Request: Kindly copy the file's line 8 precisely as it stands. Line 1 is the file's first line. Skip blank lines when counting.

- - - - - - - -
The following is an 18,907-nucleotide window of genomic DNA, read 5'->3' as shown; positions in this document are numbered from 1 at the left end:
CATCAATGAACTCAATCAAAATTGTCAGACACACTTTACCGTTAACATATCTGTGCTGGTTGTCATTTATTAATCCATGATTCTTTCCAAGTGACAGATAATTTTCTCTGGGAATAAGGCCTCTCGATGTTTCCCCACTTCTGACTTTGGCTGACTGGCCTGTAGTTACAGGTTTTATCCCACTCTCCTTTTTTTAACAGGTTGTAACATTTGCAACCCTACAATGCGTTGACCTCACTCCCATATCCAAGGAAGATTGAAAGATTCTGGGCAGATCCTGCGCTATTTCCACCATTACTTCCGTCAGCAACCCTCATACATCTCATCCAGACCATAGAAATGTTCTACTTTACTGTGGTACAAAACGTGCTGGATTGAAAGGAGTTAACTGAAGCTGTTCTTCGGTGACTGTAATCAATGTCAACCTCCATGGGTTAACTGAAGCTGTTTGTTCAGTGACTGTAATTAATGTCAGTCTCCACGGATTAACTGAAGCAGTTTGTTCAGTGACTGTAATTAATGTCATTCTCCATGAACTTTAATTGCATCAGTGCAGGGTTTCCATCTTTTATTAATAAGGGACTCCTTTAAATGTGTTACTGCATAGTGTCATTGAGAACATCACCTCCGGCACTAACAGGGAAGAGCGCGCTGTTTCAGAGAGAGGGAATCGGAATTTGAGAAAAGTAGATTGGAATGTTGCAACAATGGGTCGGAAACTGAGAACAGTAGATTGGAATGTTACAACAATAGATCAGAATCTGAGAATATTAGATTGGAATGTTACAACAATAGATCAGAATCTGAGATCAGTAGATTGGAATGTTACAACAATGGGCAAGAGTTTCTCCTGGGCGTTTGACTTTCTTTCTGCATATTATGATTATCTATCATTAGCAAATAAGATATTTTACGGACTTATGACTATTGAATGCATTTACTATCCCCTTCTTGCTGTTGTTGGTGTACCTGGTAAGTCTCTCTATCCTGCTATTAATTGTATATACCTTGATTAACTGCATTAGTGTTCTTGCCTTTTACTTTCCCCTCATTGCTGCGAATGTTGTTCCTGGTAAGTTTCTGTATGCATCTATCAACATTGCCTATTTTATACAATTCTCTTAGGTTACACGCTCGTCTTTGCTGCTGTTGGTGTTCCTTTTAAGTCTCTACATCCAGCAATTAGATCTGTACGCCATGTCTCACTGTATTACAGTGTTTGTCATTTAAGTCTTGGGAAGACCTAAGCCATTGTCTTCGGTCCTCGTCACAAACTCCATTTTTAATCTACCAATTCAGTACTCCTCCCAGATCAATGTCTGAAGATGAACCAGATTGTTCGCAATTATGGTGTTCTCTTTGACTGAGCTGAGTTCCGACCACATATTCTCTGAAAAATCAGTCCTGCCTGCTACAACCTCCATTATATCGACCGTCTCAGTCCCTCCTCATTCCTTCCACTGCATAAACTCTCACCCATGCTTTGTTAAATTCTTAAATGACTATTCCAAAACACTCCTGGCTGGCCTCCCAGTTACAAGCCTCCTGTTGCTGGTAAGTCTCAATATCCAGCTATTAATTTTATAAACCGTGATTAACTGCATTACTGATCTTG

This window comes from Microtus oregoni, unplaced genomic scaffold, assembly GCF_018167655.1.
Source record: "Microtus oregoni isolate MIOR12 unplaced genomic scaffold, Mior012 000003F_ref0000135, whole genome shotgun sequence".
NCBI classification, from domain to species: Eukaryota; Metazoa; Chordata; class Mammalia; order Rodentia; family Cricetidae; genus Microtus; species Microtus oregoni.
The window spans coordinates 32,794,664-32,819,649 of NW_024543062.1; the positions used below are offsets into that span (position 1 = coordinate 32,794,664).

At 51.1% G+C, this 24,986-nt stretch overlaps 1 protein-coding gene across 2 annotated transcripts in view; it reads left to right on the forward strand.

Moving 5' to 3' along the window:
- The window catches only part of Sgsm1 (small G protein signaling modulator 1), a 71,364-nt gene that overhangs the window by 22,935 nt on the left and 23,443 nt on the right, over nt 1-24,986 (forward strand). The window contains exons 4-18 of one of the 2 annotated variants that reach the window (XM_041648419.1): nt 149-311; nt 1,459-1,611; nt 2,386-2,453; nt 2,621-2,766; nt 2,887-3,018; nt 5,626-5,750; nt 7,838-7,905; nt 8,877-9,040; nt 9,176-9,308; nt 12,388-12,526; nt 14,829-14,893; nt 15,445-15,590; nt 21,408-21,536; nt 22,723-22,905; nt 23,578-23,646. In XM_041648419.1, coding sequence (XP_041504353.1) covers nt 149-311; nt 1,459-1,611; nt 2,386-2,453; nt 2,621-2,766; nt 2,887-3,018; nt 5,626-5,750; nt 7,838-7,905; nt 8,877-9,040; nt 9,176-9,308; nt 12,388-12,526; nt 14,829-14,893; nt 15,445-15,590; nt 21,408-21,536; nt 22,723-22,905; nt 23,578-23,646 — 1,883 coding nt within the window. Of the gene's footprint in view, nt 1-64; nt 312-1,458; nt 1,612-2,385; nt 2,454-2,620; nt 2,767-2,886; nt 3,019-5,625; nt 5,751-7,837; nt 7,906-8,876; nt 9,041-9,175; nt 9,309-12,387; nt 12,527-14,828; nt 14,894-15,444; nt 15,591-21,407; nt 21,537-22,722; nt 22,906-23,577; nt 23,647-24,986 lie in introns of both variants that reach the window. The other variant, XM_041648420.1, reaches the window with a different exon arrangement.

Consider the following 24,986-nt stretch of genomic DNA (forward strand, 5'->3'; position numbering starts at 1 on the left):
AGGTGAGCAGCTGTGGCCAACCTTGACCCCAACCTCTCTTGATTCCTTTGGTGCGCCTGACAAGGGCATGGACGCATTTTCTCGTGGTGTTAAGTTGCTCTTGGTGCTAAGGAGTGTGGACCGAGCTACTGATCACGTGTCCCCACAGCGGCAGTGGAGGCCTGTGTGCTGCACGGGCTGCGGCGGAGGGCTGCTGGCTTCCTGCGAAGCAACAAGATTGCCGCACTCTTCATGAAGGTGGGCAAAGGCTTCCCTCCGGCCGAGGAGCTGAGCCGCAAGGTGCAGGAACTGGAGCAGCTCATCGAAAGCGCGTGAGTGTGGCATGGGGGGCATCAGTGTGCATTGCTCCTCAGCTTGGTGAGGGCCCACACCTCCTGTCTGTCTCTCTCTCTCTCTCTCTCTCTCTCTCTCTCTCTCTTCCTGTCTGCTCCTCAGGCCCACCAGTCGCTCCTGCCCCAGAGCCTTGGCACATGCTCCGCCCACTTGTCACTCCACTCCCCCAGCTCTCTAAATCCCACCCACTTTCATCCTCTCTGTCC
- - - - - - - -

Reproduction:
Moving 5' to 3' along the window: